Bonnie: Oh, Mr. Marston, how are ya doing today?
Marston: I'm well, Miss MacFarlane. Thank you. How are you?
Bonnie: Well I'm fine, thank you. So uh, how are your ribs?
Marston: Fine. A little sore, but apart from a couple extra scars, it will be as nothing happened.
Bonnie: Good. Ah, come in, come in. You know, you never did tell me how you met that Bill Williamson or what you wanted from him.
Marston: No, miss, I did not.
Bonnie: Well, why not? If you don't mind me asking.
Marston: I certainly don't mind you asking, if you don't mind me not telling. See, it's a complicated and somewhat pathetic tale, and by telling you, not only would I be putting your life in danger, but also threatening lives of some people I hold very dear.
Bonnie: Well, I apologize if I seem to be prying.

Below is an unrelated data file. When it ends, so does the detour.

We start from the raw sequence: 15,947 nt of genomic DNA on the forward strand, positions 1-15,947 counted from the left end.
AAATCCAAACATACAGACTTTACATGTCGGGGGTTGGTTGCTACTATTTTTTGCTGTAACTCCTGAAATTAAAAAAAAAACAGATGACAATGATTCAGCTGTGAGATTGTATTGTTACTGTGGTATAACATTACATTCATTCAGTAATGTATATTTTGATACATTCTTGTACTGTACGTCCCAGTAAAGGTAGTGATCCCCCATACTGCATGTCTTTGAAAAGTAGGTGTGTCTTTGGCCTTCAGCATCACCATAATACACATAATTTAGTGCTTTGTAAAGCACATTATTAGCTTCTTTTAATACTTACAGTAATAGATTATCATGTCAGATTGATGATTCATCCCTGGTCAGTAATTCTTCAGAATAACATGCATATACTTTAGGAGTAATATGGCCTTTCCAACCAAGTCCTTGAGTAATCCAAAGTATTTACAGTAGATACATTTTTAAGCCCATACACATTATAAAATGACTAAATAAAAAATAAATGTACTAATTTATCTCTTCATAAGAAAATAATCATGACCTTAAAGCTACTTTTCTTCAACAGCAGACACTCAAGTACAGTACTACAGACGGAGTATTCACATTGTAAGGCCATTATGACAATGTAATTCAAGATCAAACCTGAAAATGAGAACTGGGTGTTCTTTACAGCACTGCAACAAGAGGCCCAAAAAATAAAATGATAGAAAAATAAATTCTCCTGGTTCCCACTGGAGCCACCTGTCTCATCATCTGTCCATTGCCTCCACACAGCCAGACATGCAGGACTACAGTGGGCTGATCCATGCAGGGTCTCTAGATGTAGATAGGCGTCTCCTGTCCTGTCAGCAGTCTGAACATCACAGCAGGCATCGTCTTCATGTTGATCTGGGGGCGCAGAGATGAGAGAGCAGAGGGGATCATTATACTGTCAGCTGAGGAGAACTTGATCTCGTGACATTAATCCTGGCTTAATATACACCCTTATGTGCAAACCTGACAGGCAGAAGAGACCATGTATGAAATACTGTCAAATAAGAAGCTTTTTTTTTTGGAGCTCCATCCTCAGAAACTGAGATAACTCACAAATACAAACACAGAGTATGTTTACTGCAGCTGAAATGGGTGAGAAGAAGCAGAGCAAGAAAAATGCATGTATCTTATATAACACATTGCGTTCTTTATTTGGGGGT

Marston: And I apologize for my reticence. I hope you believe me when I say that it's simply out of respect for you.
Bonnie: Of course, Mr. Marston. I understand that a city dweller such as yourself likes to have some exotic secrets so us country folk are impressed.
Marston: I'm no city man, miss.
Bonnie: Yeah, but I saw you get on the train at Blackwater. You with those gentlemen in bowler hats.
Marston: I'm still no city man.
Bonnie: But, I bet you can't ride, Mr. Marston.
Marston: I hate to take money from a lady, miss.
Bonnie: Oh, you won't be. I'll race you right now...
Marston: If it makes you happy.
Bonnie: We'll see. Alright, I'll show you how we ride around these parts. On the count of 3. 3, 2, 1. I trust you're not gonna be a gentleman about this!
Marston: You don't know me at all, Miss MacFarlane! Neck and neck, Miss MacFarlane!
(Marston and Bonnie manage to finish the race)
Bonnie: That was fun.
Bonnie: You know, you should go pay the Marshal a visit in Armadillo sometime. I'm sure he could help you deal with that nice Mr. Williamson.
Marston: Yeah, I might just do that, Miss MacFarlane.
Bonnie: You do whatever you think's best, Mr. Marston.